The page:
Wednesday, 18 September 2013

The Cain Mutiny: An Attack on Hockey Clichés

Earlier this week, the Vancouver Canucks cut camp-invitee Cain Franson from their pre-season roster. The inevitable response from hockey writers involved punning on Cain and Abel. Here's one example involving two hockey writers who generally produce outstanding work.

If anything could be considered inevitable in sports, it would be that sportswriters are wired to make a biblical joke whenever something happens to a player named Cain or Kane. In terms of Kanes Patrick and Evander of the Chicago Blackhawks and Winnipeg Jets respectively, we often hear support for each player phrased with the formula "Kane was always able" or "Kane is very able." Get it? It's a pun on "able" as in competent and "Abel" as in the guy murdered by his brother in the Book of Genesis.

This oft-repeated joke makes no sense. The jokers strain the source material to make a lousy pun. Kane was always able? So, the brothers were the same person all along? According to that logic, the first murder was an inside job (suicide).

The only way to make sense of this joke would be to note that Cain received some (perhaps undeserved) criticism on his religious game. Both Cain and Abel made offerings to God: Abel's was accepted, but Cain's was rejected for unknown reasons. Do hockey writers mean to say that criticisms of Kane are unjust rejections of what he has offered us? Such a conclusion elevates journalists to the status of gods who weigh in on the worthiness of players. It hardly seems likely that any sportswriter intended this sort of theological controversy with a pun that he or she made flippantly.

No, the simple conclusion is often the best. In this case, it seems to be that puns are fun, so we should make them all of the time.

The Cain-Able pun, however, is particularly annoying because it seems to have a perpetual newness to it. People treat each reiteration of it like a bold new witticism. Last season, I heard the joke made on two separate occasions when the hosts of TSN's "Sportscentre" dissected the play of Kanes Patrick and Evander. Both jokers wore smug expressions of self-satisfaction. Each seemed to believe that he was the first person to use Sunday-School education in such an outrageous way. Perhaps they thought we at home would react as follows: "OH SNAP!!! Did he just make fun of the first murder in biblical history?"

Neither host, of course, was charting new territory in the world of sports humour. Each was stumbling down one of the most over-trodden paths in the field of puns by mercilessly beating a zombified horse.

If we accept South Park's theory that cultural traumas become fair game for risque humour after 22.3 years, then it's reasonable to conclude that stories from Genesis entered the "comic domain" a long time ago. Since the story of Cain and Abel took place shortly after Eve snacked on the forbidden fruit, punning on it has been kosher for millennia. I Mel Brooks' ancestors made quips about Cain and Abel between lashings as they helped build the pyramids.  

Of course, the main problem with this joke isn't the fact that it's old but that it doesn't make sense. I've already discussed the "Kane was always able" iteration of the pun, so let's focus on the one included in the tweet posted above. Cain was cut because he wasn't able? No, Cain isn't Abel in this case because he was cut from a team instead of being bludgeoned to death by his brother (Cody). It's not like Cain was a draft bust while Abel went on to have a Hall-of-Fame career as a shepherd.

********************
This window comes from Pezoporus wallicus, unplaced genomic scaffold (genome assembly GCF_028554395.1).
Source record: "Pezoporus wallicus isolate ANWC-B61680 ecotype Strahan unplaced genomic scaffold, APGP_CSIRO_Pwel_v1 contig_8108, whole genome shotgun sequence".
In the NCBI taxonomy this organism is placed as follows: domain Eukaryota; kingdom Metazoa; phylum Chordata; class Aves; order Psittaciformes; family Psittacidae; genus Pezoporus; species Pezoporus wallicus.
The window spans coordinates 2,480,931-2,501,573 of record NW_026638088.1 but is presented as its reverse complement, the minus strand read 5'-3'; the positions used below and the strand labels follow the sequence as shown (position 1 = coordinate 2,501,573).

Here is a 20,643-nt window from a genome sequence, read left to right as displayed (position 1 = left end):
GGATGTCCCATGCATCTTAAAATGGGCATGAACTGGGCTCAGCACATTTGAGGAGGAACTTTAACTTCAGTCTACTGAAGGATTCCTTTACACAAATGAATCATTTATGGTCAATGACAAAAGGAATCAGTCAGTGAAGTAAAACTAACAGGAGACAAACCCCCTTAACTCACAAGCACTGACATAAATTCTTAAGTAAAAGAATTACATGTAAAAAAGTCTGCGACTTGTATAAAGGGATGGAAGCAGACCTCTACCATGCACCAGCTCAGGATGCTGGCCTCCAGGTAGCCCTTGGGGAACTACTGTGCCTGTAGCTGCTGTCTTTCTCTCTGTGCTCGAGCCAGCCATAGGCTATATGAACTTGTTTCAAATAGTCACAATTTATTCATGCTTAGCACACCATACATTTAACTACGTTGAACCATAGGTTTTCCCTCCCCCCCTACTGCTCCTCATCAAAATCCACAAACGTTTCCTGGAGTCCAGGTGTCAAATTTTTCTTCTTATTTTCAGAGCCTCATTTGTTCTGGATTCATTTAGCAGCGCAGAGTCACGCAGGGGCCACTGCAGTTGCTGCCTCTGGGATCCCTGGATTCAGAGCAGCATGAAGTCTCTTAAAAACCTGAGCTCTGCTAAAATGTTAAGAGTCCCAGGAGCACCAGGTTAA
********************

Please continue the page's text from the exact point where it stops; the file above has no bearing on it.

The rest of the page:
These comparisons are particularly meaningless since Cain Franson has a famous brother (Cody) who is neither a shepherd nor victim of fratricide.

Maybe I'm being a bit nitpicky about the differences between not making a team and being murdered. My point is that these puns on Cain/Kane don't contribute anything to our understanding of events in sports. We use figures of speech to help us grasp actions in games. For example, we often hear a slapshot described metaphorically as a howitzer in order to express the strength and suddenness of the shot.

Our knowledge of the Cain-and-Abel story doesn't enhance our understanding of Cain Franson's misfortune. There's a word for excessively-used phrases that have little meaning: cliché.

Of course, making these points won't stop these puns from being made. Instead of merely complaining, I'll try to improve hockey discourse by suggesting ways to nuance these jokes.

1. In terms of Cain Franson's release from training camp, we could play on the fact that Cain was exiled. Example: "The Vancouver Canucks have decided to assign Cain to the Nod Wanderers of the AHL."

2. We could pun on Cain's physical punishment. Example: I'm surprised that Cain Franson was cut: he received high marks for his truculence." (Get it? Mark of Cain!)

3. We could make fun of the fact that some cultures depicted the "Mark of Cain" as a horn or a set of antlers. Example: If Cain Franson isn't careful when wandering through the outskirts of Vancouver, he might end up in David Booth's trophy case! (NOTE: David Booth likes to kill things.) 

4. If Cain Franson was released because he refused to buy into John Tortorella's emphasis on blocking shots, we could pun on Cain's altercation with God. Example: When Tortorella asked why Franson didn't throw himself in the way of a shooting lane, Cain replied: "Am I Luongo's keeper?"

5. Perhaps it's time to put the Cain-and-Abel story to rest. There are many other ways to pun on the name Cain. We could compare players named Cain or Kane to characters played by Michael Caine. We could dust off some old Herman Cain jokes from the 2012 US Presidential Election. We could even put aside clever comparisons and just have Kanes Evander and Patrick dress as candy canes to promote hockey during the holiday season.